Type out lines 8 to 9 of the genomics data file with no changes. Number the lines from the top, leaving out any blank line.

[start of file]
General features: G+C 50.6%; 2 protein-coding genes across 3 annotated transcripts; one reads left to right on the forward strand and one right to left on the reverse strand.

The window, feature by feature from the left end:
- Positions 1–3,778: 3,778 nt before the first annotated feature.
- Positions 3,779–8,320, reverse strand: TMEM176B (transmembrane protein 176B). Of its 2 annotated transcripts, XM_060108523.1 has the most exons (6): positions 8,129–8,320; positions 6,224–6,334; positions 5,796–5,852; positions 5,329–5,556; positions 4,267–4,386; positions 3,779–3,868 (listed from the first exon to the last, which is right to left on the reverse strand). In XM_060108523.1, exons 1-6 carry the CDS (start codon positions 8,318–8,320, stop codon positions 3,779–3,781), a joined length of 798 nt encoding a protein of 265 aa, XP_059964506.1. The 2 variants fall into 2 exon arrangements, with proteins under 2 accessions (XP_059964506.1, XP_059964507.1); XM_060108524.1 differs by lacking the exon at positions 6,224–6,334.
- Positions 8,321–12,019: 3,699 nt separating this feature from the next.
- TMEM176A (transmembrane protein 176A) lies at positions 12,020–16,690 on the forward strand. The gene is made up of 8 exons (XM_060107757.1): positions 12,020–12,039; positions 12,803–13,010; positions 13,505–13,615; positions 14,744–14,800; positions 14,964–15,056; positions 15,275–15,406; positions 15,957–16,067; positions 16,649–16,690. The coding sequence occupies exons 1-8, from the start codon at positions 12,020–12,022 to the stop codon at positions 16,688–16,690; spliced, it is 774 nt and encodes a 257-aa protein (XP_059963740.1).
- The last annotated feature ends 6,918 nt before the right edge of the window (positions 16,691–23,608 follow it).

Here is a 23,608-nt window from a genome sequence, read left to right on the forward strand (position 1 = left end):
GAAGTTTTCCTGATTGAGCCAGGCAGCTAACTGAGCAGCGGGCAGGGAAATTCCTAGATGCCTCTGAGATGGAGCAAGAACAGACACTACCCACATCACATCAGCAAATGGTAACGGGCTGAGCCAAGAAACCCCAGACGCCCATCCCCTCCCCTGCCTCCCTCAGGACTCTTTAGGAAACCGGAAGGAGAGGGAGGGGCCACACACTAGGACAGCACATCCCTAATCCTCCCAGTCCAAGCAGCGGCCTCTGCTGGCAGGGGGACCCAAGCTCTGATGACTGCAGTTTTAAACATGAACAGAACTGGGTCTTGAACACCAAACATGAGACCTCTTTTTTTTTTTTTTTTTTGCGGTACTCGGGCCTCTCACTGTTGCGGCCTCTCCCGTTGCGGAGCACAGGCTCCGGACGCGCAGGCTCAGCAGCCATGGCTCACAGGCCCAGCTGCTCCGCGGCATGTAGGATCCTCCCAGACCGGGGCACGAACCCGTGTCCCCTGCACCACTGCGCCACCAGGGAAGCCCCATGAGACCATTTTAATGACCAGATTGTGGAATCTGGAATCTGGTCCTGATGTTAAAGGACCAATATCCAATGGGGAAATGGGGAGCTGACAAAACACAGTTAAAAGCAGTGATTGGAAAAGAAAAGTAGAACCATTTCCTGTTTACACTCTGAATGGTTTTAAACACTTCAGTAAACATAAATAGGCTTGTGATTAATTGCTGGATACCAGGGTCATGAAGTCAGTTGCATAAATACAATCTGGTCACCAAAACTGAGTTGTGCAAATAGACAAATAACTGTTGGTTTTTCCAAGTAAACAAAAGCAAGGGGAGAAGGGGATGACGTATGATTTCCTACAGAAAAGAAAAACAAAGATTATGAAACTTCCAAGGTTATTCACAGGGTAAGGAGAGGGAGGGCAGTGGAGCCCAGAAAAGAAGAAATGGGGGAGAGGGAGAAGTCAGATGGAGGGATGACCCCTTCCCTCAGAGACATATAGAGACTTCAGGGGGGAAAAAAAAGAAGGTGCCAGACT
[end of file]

Here is a 23,608-nt window from a genome sequence, read left to right on the forward strand (position 1 = left end):
GAAGTTTTCCTGATTGAGCCAGGCAGCTAACTGAGCAGCGGGCAGGGAAATTCCTAGATGCCTCTGAGATGGAGCAAGAACAGACACTACCCACATCACATCAGCAAATGGTAACGGGCTGAGCCAAGAAACCCCAGACGCCCATCCCCTCCCCTGCCTCCCTCAGGACTCTTTAGGAAACCGGAAGGAGAGGGAGGGGCCACACACTAGGACAGCACATCCCTAATCCTCCCAGTCCAAGCAGCGGCCTCTGCTGGCAGGGGGACCCAAGCTCTGATGACTGCAGTTTTAAACATGAACAGAACTGGGTCTTGAACACCAAACATGAGACCTCTTTTTTTTTTTTTTTTTTGCGGTACTCGGGCCTCTCACTGTTGCGGCCTCTCCCGTTGCGGAGCACAGGCTCCGGACGCGCAGGCTCAGCAGCCATGGCTCACAGGCCCAGCTGCTCCGCGGCATGTAGGATCCTCCCAGACCGGGGCACGAACCCGTGTCCCCTGCACCACTGCGCCACCAGGGAAGCCCCATGAGACCATTTTAATGACCAGATTGTGGAATCTGGAATCTGGTCCTGATGTTAAAGGACCAATATCCAATGGGGAAATGGGGAGCTGACAAAACACAGTTAAAAGCAGTGATTGGAAAAGAAAAGTAGAACCATTTCCTGTTTACACTCTGAATGGTTTTAAACACTTCAGTAAACATAAATAGGCTTGTGATTAATTGCTGGATACCAGGGTCATGAAGTCAGTTGCATAAATACAATCTGGTCACCAAAACTGAGTTGTGCAAATAGACAAATAACTGTTGGTTTTTCCAAGTAAACAAAAGCAAGGGGAGAAGGGGATGACGTATGATTTCCTACAGAAAAGAAAAACAAAGATTATGAAACTTCCAAGGTTATTCACAGGGTAAGGAGAGGGAGGGCAGTGGAGCCCAGAAAAGAAGAAATGGGGGAGAGGGAGAAGTCAGATGGAGGGATGACCCCTTCCCTCAGAGACATATAGAGACTTCAGGGGGGAAAAAAAAGAAGGTGCCAGACT